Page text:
If Nicki Minaj is capable of doing nothing else, she is good at making singles. And that doesn't really say much, in my opinion. Nicki is a tried-and-true example of an artist who probably started off with good intentions and actual talent but eventually pissed away any artistic merit by becoming a slave to the evil corporate music machine. Back when Nicki was clever, she was good. So her body was scrutinized by everyone who said her ass was as real as her hair. Fine. But at least she had some substance for it to not matter. Come 2012, and she's singing fucking "Starships" and most of her rhymes are just words that RHYME. Nothing more, nothing less. No cleverness, no thought. So here she is, Nicki Minaj as the simplest thing an artist can be: a single churner. Because who really needs an album when the radio can either make or break you? It's just an accessory these days, especially for her. However, I will admit that "Beez in the Trap," featuring another new-but-not-really artist by the name of
Tity Boi 2 Chainz was a damn good single. A club banger is all she can shoot for anymore.
Santigold is yet another victim of the sophomore slump I previously mentioned with Sleigh Bells. I almost didn't put this song on the list, but it was among the only ones I didn't hate besides "Look at These Hoes." Santigold's 2008 self-titled debut was the bombshit. I was happy to FINALLY have a black chick as an indie icon. Come on, most of her songs were fucking EVERYWHERE. In beer commercials, Gossip Girl, and plenty of other places that elude me. But here comes this year's Master of My Make Believe and she lost me. Too depressing, too seemingly thought out. The beauty of her first CD was that it did what it wanted. It was everything; reggae, electronica, even a little hip-hop. This one was rife with too many messages of disenfranchisement. I get it. It's fine to be sad, but this one was just too much and did not live up to the hype surrounding Santigold. I actually wrote a proper review here if anyone wants to know more about why I hated it.
Lead singer Bethany Cosentino is good at writing songs about being hurt, being some guy's favorite booty call--"Our Deal"--wishing to be someone's girlfriend--"Boyfriend"--and other forever alone musings. This one is of absolutely no difference. Even though she is clearly hooked up with Wavves lead singer Nathan--as evidenced by that July/August 2012 Spin cover--she's still good at being heartbroken. With lyrics about sticking with some fucktard who treats her horribly because she's convinced she won't find a guy like him, it's crystal clear Cosentino knows how us logic-impaired females think.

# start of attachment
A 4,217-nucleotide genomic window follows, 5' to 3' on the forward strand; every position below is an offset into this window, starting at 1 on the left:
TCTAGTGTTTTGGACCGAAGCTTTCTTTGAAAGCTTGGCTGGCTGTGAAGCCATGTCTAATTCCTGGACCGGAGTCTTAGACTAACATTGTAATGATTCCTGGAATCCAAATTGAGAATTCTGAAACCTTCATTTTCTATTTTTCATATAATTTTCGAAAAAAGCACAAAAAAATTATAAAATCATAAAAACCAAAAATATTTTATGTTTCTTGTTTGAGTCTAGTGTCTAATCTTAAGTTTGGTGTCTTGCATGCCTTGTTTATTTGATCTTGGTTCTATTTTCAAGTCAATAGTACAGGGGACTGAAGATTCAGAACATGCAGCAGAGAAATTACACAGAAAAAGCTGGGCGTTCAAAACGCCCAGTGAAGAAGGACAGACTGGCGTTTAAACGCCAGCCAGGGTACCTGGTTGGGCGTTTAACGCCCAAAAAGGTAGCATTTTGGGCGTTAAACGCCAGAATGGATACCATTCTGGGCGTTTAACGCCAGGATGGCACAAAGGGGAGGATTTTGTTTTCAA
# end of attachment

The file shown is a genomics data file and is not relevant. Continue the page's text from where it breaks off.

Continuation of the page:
Victoria Legrand has discovered the key to Beach House's success. And she's sticking to it. With her infamous airy, diaphanous voice wafting gently over the prettiest sounds you've ever heard, it is one of the ten tracks from their latest effort Bloom that solidify them as dream pop connoisseurs. Best listened to during an intense stare-off with the moon or a burgeoning sunrise.
Brit band Alt-J (which for the hipsters with Macs will know, is a command that creates a triangle) popped out of nowhere this year and created this lovely piece of fuck music. Slow and seductive, with the lead singer moaning about triangles, his "favorite shape," he commands a lover to tessellate with him until morning comes. One of my favorites from their CD next to the much poppier "Breezeblocks" and the more interesting "Fitzpleasure," Alt-J's debut album An Awesome Wave already proves to be the album everyone will flock back to when their sophomore clunker hits the airwaves.
Since when did Diplo get so noticed? First Beyonce's terrible album 4 was Diplo-fied and now Usher has snagged Thomas Wesley Pentz for him latest release. R&B artists are finally taking note: it's okay to experiment. Not all lovemaking songs have to be the same. What I love about Diplo's production here is that it's not too much. It doesn't overshadow Ursh's falsetto and it doesn't take anything away from an otherwise typical song about a breakup. Now someone tell Beyonce that lifting a Major Lazer beat to spice up an otherwise boring album won't really get you that far.